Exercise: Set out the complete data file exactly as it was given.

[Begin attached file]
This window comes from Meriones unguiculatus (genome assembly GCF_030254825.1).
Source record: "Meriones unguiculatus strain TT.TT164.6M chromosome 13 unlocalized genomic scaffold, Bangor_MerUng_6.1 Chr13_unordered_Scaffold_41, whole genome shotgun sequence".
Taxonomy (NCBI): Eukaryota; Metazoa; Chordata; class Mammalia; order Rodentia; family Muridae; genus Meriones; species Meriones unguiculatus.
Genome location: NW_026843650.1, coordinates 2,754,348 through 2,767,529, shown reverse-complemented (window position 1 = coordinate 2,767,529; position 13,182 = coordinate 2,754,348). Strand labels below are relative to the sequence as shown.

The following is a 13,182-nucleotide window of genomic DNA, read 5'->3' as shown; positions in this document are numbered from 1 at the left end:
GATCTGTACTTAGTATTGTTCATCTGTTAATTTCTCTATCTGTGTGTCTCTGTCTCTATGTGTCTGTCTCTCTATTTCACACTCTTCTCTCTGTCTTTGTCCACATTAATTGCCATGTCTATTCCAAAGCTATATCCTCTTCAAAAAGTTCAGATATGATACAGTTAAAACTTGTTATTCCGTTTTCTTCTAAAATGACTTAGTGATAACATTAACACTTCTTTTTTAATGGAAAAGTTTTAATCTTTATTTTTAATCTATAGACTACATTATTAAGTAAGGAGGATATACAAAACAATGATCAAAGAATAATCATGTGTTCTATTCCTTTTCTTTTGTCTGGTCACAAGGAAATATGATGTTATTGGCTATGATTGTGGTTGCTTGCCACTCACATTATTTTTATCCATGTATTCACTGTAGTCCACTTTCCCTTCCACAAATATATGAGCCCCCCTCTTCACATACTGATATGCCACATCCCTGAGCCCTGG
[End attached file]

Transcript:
This window comes from Meriones unguiculatus (genome assembly GCF_030254825.1).
Source record: "Meriones unguiculatus strain TT.TT164.6M chromosome 13 unlocalized genomic scaffold, Bangor_MerUng_6.1 Chr13_unordered_Scaffold_41, whole genome shotgun sequence".
Taxonomy (NCBI): Eukaryota; Metazoa; Chordata; class Mammalia; order Rodentia; family Muridae; genus Meriones; species Meriones unguiculatus.
Genome location: NW_026843650.1, coordinates 2,754,348 through 2,767,529, shown reverse-complemented (window position 1 = coordinate 2,767,529; position 13,182 = coordinate 2,754,348). Strand labels below are relative to the sequence as shown.

The following is a 13,182-nucleotide window of genomic DNA, read 5'->3' as shown; positions in this document are numbered from 1 at the left end:
GATCTGTACTTAGTATTGTTCATCTGTTAATTTCTCTATCTGTGTGTCTCTGTCTCTATGTGTCTGTCTCTCTATTTCACACTCTTCTCTCTGTCTTTGTCCACATTAATTGCCATGTCTATTCCAAAGCTATATCCTCTTCAAAAAGTTCAGATATGATACAGTTAAAACTTGTTATTCCGTTTTCTTCTAAAATGACTTAGTGATAACATTAACACTTCTTTTTTAATGGAAAAGTTTTAATCTTTATTTTTAATCTATAGACTACATTATTAAGTAAGGAGGATATACAAAACAATGATCAAAGAATAATCATGTGTTCTATTCCTTTTCTTTTGTCTGGTCACAAGGAAATATGATGTTATTGGCTATGATTGTGGTTGCTTGCCACTCACATTATTTTTATCCATGTATTCACTGTAGTCCACTTTCCCTTCCACAAATATATGAGCCCCCCTCTTCACATACTGATATGCCACATCCCTGAGCCCTGG